Finding Tod: Prof offered to write 50-year history after designing seminar

As an academic more accustomed to scholarly research, Kathleen Scherf stumbled upon the idea of writing a history of Sun Peaks almost by accident.

Scherf, who teaches communication and cultural studies in the TRU faculty of arts, became involved indirectly. She was asked to develop a seminar for Sun Peaks Resort Corporation, focusing on local points of interest. That got her thinking about mountain culture.

As she learned of the steely determination to bring the dream of a mountain resort to life against the odds, Scherf knew a book was warranted. That book, An Evolution of Dreams (Peaks Media, Sun Peaks, $39.95), is expected to arrive just in time for the hill's 50 thanniversary celebrations.

"I realized there was an opportunity here for a really good cultural history to be written. It's not just a mountain resort, of course. It is also a very strong sense of community there. That was a very interesting aspect that caught my 'writerly' attention."

After making her pitch, she got the go-ahead earlier this year.

"That was in May. I've never written a book quite so quickly."

Her greatest source of first-hand information was Dr. Bill McLaren, 90, who was among the original dozen people who spearheaded the development of Tod Mountain. Only a few of those trailblazers survive.

"It's been very useful, I think, to Sun Peaks. It's cleared up a lot of misunderstanding."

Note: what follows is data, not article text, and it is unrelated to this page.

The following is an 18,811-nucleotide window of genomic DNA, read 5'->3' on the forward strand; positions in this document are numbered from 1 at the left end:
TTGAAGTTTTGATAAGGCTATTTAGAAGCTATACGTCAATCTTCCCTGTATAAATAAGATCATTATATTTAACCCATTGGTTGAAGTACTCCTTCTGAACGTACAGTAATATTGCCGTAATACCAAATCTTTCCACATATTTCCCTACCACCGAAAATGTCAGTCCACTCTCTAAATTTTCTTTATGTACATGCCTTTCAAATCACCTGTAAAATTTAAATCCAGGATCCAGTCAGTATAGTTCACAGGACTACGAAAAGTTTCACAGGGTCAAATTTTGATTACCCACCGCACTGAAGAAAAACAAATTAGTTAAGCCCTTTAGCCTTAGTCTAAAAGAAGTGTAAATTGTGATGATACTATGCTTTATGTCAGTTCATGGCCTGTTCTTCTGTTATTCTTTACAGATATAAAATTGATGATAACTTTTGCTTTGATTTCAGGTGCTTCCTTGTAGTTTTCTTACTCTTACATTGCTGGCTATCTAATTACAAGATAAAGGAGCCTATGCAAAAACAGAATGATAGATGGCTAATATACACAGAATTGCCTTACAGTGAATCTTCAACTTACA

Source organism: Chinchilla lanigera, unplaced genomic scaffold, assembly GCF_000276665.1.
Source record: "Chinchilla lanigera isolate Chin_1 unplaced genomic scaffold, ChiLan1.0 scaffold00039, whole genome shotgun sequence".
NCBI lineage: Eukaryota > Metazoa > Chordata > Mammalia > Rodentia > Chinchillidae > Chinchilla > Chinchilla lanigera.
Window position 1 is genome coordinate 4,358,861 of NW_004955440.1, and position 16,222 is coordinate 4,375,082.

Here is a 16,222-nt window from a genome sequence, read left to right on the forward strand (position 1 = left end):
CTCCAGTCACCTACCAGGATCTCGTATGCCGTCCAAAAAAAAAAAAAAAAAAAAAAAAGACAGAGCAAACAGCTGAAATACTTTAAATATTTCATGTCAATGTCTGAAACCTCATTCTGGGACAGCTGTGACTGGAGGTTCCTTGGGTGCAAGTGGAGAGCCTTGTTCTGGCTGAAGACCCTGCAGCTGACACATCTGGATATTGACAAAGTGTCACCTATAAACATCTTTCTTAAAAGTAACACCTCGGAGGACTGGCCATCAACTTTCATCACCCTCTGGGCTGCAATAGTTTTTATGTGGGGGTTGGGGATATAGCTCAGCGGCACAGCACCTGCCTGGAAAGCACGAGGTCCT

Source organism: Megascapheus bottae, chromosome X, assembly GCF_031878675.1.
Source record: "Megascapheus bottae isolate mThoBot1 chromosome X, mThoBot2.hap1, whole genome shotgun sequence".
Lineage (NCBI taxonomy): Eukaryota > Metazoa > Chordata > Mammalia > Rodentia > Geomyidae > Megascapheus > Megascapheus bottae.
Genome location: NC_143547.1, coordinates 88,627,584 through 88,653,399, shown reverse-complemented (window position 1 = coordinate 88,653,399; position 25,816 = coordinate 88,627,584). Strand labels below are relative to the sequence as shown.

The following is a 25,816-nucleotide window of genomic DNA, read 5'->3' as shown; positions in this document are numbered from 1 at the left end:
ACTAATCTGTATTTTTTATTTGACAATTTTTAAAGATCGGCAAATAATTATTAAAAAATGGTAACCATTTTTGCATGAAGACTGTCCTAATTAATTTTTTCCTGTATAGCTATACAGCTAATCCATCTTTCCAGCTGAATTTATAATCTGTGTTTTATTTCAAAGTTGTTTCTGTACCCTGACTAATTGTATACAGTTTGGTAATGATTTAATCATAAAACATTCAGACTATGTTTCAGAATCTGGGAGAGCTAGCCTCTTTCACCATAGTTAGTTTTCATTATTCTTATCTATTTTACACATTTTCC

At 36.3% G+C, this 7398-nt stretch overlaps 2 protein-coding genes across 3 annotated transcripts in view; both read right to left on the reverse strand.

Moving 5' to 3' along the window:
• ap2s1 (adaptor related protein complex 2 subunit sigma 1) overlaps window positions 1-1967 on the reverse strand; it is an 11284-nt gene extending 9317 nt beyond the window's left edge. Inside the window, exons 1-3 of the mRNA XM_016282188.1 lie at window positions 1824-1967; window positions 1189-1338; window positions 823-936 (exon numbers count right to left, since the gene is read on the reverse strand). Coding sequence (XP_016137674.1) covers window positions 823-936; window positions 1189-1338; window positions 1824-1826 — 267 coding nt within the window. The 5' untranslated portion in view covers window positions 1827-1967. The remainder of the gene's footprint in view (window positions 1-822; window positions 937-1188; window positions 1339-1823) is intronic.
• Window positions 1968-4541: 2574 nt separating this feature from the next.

For example, many people had been led to believe that Harry Burfield was a ski-area founder (the Sun Peaks travel guide at Wikitravel still states this); he's not. The naming of Burfield Lodge in his honour took place only after his death in a 1971 plane crash (on an aerial tour of the mountain), Scherf noted.

"There was a question of how we even found Tod Mountain," Scherf said, her use of the pronoun "we" suggesting she feels a part of the community after the writing.

The idea of developing a ski area in the mountains northwest of Kamloops came from Don Whyte, a land surveyor who skied at Silver Star near Vernon in the 1950s.

Whyte was driving north on Highway 97 from Monte Lake one day when he spotted a snow-shrouded alpine peak in the distance.

"Just before the road falls down into the river valley, and only for about a kilometre, can you see Tod Mountain from Monte Lake. And you see it rosy and powdery looking."

That would have been enough to whet the appetite of a powder hound, the sort of skier who hungers for superior conditions just over the horizon.

In May 1959, Whyte and a group of buddies rented horses from Whitecroft ranch (for the princely sum of $1 a day per horse) to explore Tod, also known as Old Baldy. Rob White guided them into the alpine and they donned skis at an old shepherd's cabin.

"We didn't know how much that day would change our lives," Whyte would say later.

"I hiked up to it because I wanted to be part of that history," Scherf said. "The next morning they hiked to the Top of the World and looked at the bowl. Don Whyte said, 'This is where the chairlift should come.' Two years later, a chairlift was there."

Trying to reconstruct Whyte's moment of inspiration, Scherf brought Dr. McLaren along for a drive of Highway 97 last summer. They had to drive back and forth before they found the spot.

"He had brought with him this tiny little container of scotch and, right there, looking at Tod Mountain, we toasted the memory of Don Whyte."

The book will be available by Dec. 14 at the resort or at its store location in Kamloops.

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